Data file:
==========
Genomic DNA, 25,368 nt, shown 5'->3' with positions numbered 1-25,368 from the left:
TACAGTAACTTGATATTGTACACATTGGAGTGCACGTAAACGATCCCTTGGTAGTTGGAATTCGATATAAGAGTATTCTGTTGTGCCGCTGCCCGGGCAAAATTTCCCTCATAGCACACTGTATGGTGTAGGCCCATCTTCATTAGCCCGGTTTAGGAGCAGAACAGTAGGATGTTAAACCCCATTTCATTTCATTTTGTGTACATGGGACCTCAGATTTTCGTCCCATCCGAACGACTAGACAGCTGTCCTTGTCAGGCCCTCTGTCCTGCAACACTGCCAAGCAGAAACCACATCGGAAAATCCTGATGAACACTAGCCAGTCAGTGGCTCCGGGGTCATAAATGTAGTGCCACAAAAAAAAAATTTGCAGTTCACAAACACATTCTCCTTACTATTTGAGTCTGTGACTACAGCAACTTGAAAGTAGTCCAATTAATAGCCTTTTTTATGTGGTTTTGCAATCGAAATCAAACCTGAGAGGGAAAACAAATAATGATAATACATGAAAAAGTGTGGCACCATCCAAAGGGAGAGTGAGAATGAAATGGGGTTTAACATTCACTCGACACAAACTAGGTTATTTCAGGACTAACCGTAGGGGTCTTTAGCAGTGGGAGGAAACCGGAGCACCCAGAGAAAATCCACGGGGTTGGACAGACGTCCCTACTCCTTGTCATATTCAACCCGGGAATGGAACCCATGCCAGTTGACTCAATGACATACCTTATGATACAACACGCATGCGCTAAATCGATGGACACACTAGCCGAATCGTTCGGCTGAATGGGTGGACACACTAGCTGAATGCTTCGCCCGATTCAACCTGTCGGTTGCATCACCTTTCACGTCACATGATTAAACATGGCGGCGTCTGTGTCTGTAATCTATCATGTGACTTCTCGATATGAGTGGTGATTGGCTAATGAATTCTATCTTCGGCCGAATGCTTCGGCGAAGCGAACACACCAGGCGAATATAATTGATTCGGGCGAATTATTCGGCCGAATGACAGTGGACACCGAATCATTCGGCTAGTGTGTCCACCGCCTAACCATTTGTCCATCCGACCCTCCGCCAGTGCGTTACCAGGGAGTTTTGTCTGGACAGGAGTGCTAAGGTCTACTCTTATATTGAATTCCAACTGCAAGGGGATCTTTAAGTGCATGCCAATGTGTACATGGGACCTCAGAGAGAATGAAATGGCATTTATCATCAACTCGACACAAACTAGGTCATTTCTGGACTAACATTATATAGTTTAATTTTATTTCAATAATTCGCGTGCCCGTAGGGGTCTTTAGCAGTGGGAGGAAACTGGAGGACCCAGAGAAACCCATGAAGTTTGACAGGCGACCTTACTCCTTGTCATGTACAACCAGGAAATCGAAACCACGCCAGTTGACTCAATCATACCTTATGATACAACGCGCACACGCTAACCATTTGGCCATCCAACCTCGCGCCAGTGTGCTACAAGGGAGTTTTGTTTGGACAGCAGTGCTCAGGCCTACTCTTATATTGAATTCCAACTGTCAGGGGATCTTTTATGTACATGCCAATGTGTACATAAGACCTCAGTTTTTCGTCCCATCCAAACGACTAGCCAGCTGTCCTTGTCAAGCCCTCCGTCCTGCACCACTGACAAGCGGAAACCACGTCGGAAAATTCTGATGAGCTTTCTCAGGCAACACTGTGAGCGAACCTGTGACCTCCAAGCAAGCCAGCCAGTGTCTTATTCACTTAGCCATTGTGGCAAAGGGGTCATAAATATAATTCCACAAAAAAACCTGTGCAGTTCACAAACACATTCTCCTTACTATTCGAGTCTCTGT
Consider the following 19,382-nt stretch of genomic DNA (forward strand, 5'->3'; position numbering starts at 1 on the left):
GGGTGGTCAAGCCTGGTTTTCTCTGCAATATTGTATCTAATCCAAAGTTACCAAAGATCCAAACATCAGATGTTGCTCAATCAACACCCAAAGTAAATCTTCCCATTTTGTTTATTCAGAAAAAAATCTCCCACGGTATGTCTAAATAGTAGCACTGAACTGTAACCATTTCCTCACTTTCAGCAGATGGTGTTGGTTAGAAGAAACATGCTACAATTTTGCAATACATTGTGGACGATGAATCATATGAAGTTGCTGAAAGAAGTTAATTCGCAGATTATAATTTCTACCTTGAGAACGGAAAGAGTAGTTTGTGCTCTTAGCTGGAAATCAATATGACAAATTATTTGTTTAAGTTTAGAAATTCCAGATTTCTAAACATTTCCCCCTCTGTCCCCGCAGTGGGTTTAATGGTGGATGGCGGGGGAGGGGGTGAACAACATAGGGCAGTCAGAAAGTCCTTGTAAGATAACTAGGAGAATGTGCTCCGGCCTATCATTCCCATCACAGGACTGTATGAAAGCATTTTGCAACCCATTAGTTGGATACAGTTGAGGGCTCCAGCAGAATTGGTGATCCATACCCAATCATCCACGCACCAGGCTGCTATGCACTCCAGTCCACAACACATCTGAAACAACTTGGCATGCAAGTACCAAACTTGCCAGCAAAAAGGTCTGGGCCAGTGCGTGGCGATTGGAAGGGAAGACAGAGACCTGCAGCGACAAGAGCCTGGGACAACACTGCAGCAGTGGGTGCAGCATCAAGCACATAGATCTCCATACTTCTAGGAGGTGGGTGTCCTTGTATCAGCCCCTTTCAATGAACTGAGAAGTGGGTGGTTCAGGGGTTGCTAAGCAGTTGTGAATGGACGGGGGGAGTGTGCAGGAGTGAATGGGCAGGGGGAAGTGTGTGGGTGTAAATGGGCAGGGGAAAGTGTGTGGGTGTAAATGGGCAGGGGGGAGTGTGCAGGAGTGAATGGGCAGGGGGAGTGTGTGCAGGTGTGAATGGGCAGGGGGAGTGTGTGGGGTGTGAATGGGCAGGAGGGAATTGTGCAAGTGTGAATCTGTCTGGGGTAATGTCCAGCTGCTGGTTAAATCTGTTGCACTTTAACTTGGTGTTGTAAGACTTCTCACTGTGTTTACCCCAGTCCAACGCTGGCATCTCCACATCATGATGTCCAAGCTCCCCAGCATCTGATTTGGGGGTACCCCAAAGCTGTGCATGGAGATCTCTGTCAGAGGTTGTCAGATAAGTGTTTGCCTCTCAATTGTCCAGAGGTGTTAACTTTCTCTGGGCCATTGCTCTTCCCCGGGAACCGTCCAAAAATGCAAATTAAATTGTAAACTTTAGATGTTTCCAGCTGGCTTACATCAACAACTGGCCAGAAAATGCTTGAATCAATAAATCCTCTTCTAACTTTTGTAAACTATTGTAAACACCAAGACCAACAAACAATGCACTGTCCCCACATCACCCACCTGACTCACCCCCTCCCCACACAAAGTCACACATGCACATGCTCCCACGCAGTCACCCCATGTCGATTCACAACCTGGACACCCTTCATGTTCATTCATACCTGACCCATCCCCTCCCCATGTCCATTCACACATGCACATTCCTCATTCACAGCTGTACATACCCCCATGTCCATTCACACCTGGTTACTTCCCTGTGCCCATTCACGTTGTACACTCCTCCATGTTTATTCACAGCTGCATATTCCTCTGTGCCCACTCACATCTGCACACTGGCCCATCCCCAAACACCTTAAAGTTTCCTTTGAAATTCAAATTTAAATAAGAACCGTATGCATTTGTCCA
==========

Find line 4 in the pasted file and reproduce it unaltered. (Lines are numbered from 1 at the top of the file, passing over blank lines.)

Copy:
GGGTGGTCAAGCCTGGTTTTCTCTGCAATATTGTATCTAATCCAAAGTTACCAAAGATCCAAACATCAGATGTTGCTCAATCAACACCCAAAGTAAATCTTCCCATTTTGTTTATTCAGAAAAAAATCTCCCACGGTATGTCTAAATAGTAGCACTGAACTGTAACCATTTCCTCACTTTCAGCAGATGGTGTTGGTTAGAAGAAACATGCTACAATTTTGCAATACATTGTGGACGATGAATCATATGAAGTTGCTGAAAGAAGTTAATTCGCAGATTATAATTTCTACCTTGAGAACGGAAAGAGTAGTTTGTGCTCTTAGCTGGAAATCAATATGACAAATTATTTGTTTAAGTTTAGAAATTCCAGATTTCTAAACATTTCCCCCTCTGTCCCCGCAGTGGGTTTAATGGTGGATGGCGGGGGAGGGGGTGAACAACATAGGGCAGTCAGAAAGTCCTTGTAAGATAACTAGGAGAATGTGCTCCGGCCTATCATTCCCATCACAGGACTGTATGAAAGCATTTTGCAACCCATTAGTTGGATACAGTTGAGGGCTCCAGCAGAATTGGTGATCCATACCCAATCATCCACGCACCAGGCTGCTATGCACTCCAGTCCACAACACATCTGAAACAACTTGGCATGCAAGTACCAAACTTGCCAGCAAAAAGGTCTGGGCCAGTGCGTGGCGATTGGAAGGGAAGACAGAGACCTGCAGCGACAAGAGCCTGGGACAACACTGCAGCAGTGGGTGCAGCATCAAGCACATAGATCTCCATACTTCTAGGAGGTGGGTGTCCTTGTATCAGCCCCTTTCAATGAACTGAGAAGTGGGTGGTTCAGGGGTTGCTAAGCAGTTGTGAATGGACGGGGGGAGTGTGCAGGAGTGAATGGGCAGGGGGAAGTGTGTGGGTGTAAATGGGCAGGGGAAAGTGTGTGGGTGTAAATGGGCAGGGGGGAGTGTGCAGGAGTGAATGGGCAGGGGGAGTGTGTGCAGGTGTGAATGGGCAGGGGGAGTGTGTGGGGTGTGAATGGGCAGGAGGGAATTGTGCAAGTGTGAATCTGTCTGGGGTAATGTCCAGCTGCTGGTTAAATCTGTTGCACTTTAACTTGGTGTTGTAAGACTTCTCACTGTGTTTACCCCAGTCCAACGCTGGCATCTCCACATCATGATGTCCAAGCTCCCCAGCATCTGATTTGGGGGTACCCCAAAGCTGTGCATGGAGATCTCTGTCAGAGGTTGTCAGATAAGTGTTTGCCTCTCAATTGTCCAGAGGTGTTAACTTTCTCTGGGCCATTGCTCTTCCCCGGGAACCGTCCAAAAATGCAAATTAAATTGTAAACTTTAGATGTTTCCAGCTGGCTTACATCAACAACTGGCCAGAAAATGCTTGAATCAATAAATCCTCTTCTAACTTTTGTAAACTATTGTAAACACCAAGACCAACAAACAATGCACTGTCCCCACATCACCCACCTGACTCACCCCCTCCCCACACAAAGTCACACATGCACATGCTCCCACGCAGTCACCCCATGTCGATTCACAACCTGGACACCCTTCATGTTCATTCATACCTGACCCATCCCCTCCCCATGTCCATTCACACATGCACATTCCTCATTCACAGCTGTACATACCCCCATGTCCATTCACACCTGGTTACTTCCCTGTGCCCATTCACGTTGTACACTCCTCCATGTTTATTCACAGCTGCATATTCCTCTGTGCCCACTCACATCTGCACACTGGCCCATCCCCAAACACCTTAAAGTTTCCTTTGAAATTCAAATTTAAATAAGAACCGTATGCATTTGTCCA